Teeth are impacted if other teeth are preventing them from emerging properly, there is not enough room in the mouth for the teeth, or the teeth won’t emerge due to their positioning–such as if they are growing in sideways. We often hear the term “impacted teeth” when it comes to wisdom teeth, but any teeth can become impacted, especially if one has a genetically small mouth. Most often, impacted teeth have to be surgically removed because they will either damage other teeth or become infected. This is actually one of the biggest reasons why wisdom teeth are removed at all.
Causes of Impacted Teeth
As previously mentioned, one of the most common causes of impacted teeth is when the mouth has no room for incoming teeth. This most often happens with the wisdom teeth because they emerge so much later in life than the other teeth, but it can happen as early as the six-year molars as well.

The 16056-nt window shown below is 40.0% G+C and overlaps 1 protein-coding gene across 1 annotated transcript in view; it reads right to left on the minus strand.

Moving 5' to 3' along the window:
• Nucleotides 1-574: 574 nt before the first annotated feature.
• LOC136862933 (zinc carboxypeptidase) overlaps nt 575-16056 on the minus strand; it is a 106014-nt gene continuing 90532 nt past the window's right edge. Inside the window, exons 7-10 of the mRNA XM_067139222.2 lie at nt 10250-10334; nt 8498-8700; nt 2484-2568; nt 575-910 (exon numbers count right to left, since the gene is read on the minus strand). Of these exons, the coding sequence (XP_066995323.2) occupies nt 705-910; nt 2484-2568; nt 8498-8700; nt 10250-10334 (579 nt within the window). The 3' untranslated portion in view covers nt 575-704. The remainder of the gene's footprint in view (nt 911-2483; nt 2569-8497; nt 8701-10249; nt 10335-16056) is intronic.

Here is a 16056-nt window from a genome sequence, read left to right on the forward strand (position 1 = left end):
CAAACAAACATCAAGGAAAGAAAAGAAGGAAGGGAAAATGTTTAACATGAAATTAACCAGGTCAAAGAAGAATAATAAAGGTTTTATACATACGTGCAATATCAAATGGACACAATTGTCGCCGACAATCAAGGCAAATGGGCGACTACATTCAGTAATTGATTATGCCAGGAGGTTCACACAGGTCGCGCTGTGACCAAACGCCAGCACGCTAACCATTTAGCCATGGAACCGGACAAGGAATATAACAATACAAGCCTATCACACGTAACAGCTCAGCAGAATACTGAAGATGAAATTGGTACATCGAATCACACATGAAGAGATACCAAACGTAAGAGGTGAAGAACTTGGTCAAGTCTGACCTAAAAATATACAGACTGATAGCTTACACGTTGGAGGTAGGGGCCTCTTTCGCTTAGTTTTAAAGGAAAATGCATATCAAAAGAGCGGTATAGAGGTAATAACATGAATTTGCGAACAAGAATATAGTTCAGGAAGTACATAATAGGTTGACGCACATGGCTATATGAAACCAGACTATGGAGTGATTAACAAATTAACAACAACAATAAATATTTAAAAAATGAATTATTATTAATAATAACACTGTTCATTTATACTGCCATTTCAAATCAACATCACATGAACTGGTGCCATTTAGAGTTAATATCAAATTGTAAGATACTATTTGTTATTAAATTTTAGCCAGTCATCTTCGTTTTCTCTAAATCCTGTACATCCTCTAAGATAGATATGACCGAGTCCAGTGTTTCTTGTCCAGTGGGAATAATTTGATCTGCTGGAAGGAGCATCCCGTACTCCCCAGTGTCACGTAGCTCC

If teeth move out of their appropriate positions, they can either create a situation where there is no room in a mouth for additional teeth, or they can force already-forming teeth to grow incorrectly. If these teeth don’t move back to where they belong, these newly-forming teeth can become impacted.
Impacted Teeth Treatments
Surgery is the most common option for treating impacted teeth, but it’s not the only one. Depending on the severity of your particular situation, your dentist could use orthodontic treatment to move the affronting teeth back into their correct spots. Doing so could alleviate pressure on new teeth, either allowing them to reposition themselves to grow in correctly or to prevent possible impaction from ever starting.
If you have any signs of an impacted tooth–severe redness that won’t go away, drainage, painful gums, prolonged headache or jaw ache, pressure in jaw bone or against other teeth–contact your dentist as soon as possible. If the impacted tooth is infected, it must be taken care of immediately to stop the infection from spreading to other teeth or mouth tissues.